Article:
Saw a couple baghead movies over the weekend and am still sleeping with the lights on. What’s so scary about a bag over a head? Who knows, but it works. I should preface by saying I’ve lived in Manhattan since 1993 for just this reason. Bagheads aren’t scary in New York, unless they come to your Halloween party uninvited and you realize you don’t know them and they wont take off their mask and are big as houses, which happened to me once. But in general, the city is too noisy to be scary, so whenever I go up the Hudson to stay over somewhere for a woodsy weekend, I try to bring sleeping pills and a white noise machine. Without those, I’m up all night freaking out over every little twig snap in a hundred yard radius of my guest room bed.
This trip, not only did I forget both those proclivities, we rented THE STRANGERS and BAGHEAD for a double bag-headed bill. Max went off to his lavish bedroom around midnight and I was left to fend for myself. I was up until 5 AM, furiously reading Farley Granger’s breezy biography “Include Me Out” until the sky grew light and I knew I was safe from bagheads and their enviable good luck when it comes to picking helpless victims.
The first film of the evening and the scariest was THE STRANGERS, starring Liv Tyler and Scott Speedman. I won’t spoil the plot but let’s just say it’s atmospheric thanks to first-time writer-director Bryan Bertino and his ace DP, Peter Sova (DONNIE BRASCO). But as far as writing good screenplays, Bertino has a ways to go: the movie is infuriating (as in you scream “what a pair of idiots!” a lot) and full of cliched coincidences and details that lead nowhere.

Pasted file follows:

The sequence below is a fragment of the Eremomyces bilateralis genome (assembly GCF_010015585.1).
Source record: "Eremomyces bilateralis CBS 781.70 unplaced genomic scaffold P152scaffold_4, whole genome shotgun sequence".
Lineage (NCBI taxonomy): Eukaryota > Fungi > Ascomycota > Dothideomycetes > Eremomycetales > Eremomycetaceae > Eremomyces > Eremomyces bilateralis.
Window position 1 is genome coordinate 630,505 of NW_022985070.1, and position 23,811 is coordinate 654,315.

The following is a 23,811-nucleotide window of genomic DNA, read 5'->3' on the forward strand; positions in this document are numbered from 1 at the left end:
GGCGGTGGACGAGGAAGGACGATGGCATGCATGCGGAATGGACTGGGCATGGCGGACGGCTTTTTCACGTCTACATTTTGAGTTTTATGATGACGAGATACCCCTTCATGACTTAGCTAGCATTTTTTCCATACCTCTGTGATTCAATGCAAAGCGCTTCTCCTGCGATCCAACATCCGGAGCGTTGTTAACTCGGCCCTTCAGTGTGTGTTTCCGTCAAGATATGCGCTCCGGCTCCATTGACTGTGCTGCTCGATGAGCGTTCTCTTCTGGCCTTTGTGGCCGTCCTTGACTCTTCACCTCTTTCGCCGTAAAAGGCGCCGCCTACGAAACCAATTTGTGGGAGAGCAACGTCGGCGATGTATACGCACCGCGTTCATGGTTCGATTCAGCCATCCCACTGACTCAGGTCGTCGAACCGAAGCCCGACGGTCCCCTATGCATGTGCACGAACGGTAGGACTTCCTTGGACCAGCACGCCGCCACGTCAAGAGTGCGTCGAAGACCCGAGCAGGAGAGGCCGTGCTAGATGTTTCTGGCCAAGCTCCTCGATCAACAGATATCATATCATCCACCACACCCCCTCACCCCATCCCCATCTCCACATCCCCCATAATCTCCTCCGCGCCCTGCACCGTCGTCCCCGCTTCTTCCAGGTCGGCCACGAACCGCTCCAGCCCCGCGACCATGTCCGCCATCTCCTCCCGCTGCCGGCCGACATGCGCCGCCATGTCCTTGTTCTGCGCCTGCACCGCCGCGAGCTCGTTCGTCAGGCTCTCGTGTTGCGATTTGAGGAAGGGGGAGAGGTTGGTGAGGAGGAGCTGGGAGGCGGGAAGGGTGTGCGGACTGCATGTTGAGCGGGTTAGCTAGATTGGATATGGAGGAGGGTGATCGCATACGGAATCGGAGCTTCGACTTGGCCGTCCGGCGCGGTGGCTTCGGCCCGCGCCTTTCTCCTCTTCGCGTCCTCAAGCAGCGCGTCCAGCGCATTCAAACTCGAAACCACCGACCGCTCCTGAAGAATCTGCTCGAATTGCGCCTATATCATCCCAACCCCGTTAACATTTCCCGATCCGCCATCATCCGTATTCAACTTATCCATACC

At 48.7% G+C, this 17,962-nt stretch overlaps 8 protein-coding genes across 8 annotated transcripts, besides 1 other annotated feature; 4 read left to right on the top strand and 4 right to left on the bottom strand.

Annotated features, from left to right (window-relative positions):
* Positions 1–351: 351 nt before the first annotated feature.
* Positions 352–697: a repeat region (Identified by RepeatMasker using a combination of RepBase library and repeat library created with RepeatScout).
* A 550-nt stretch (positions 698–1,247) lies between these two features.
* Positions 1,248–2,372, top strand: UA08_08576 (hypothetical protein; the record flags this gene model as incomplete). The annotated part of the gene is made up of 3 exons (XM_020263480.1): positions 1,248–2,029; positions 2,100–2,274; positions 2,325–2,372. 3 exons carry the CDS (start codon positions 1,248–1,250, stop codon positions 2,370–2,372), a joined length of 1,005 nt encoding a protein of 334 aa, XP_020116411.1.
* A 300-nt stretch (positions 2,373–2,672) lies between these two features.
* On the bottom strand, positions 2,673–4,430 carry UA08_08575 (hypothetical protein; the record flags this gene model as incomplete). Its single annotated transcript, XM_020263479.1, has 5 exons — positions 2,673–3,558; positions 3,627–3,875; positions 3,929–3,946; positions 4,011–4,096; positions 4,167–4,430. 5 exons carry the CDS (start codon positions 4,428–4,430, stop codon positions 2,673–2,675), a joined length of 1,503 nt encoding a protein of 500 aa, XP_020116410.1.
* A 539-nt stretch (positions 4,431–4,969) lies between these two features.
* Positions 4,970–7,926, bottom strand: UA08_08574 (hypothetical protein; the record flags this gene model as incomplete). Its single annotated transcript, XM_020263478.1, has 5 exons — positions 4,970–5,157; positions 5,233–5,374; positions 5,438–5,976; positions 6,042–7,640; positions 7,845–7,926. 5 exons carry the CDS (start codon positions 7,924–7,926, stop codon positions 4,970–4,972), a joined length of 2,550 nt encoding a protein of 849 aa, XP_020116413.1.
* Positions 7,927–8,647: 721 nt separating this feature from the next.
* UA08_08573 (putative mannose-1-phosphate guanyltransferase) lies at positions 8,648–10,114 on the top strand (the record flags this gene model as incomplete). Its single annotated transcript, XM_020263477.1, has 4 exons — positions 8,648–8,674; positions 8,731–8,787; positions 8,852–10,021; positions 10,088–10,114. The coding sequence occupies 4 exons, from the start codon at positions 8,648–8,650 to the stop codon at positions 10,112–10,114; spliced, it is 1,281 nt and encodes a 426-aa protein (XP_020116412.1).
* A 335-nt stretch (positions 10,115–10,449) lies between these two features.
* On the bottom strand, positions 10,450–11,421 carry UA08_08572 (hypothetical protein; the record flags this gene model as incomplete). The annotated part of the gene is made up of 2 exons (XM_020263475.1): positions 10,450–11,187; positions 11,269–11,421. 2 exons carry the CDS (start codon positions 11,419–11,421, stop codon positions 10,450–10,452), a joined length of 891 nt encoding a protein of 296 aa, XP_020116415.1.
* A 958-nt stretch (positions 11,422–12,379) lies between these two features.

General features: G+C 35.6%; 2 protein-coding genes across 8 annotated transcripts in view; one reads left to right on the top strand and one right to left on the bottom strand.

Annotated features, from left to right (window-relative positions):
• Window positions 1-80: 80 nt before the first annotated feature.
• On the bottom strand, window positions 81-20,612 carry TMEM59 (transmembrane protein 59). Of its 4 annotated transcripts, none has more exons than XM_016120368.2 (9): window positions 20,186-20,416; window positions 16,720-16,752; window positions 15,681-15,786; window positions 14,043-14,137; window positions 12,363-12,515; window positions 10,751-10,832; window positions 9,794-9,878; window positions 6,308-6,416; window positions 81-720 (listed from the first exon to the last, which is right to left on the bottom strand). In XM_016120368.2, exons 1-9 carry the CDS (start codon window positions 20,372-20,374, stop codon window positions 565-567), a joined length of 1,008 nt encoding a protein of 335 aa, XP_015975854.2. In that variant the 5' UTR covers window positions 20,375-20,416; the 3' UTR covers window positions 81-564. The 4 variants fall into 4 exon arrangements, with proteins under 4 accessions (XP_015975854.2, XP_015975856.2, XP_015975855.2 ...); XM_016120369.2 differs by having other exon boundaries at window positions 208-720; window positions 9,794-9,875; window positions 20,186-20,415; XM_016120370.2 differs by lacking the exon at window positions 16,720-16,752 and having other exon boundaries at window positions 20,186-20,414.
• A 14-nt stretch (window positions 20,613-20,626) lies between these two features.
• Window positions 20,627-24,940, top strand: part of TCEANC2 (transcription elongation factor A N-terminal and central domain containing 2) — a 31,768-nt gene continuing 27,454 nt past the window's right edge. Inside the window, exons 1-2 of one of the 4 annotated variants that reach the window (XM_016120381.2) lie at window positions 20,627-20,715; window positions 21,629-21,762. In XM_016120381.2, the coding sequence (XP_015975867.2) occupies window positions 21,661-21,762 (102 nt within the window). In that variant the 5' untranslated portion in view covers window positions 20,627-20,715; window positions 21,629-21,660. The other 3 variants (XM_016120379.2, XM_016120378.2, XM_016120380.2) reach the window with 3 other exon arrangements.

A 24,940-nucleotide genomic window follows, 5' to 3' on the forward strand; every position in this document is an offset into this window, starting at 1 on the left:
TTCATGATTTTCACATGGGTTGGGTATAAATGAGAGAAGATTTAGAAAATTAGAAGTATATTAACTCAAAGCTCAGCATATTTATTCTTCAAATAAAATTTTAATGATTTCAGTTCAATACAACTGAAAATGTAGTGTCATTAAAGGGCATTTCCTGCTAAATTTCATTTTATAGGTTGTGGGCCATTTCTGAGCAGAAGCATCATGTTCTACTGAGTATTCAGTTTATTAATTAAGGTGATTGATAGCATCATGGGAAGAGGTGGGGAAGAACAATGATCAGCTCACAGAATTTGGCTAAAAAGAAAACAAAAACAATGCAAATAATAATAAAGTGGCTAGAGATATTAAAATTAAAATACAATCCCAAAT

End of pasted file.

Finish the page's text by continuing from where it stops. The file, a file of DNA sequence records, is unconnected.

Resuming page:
For all that, STRANGERS gets a lot of things right – though everything it gets right was stolen out of HALLOWEEN. (Bertino probably assumed none of us had seen that minor little entry in the slasher genre). The score doesn’t register the proper note of orchestral panic when a baghead appears in the shadowed corner of the wide-screen frame and other times pounds you into submission on a false alarm. That’s the way it oughta be.
It’s good to see Tyler with round ears again, and though she is looking a little worse for wear, it suits her character, until she starts cringing and crying and creeping around on all fours because she can’t run three feet without tripping and cowering like the whole “final girls got the power” trip rolled right past her back in the slasher 80’s (when she was just knee-high to a Jagger-lipped grasshopper). Speedman even manages to get his hands on a shotgun which was stashed away at the cabin by his hunter father, with plenty of shells, but he’s nonetheless powerless against a baghead with an axe and two unarmed, zonked-out chicks in cute Halloween masks. If a Claude Chabrol or Michael Haneke was at the helm something bourgeoisie-critique-ish might have come of all this, but instead we just get bags… and masks… on heads and an ominous “this might be true” prologue by the same voiceover guy who did the same thing for TEXAS CHAINSAW MASSACRE.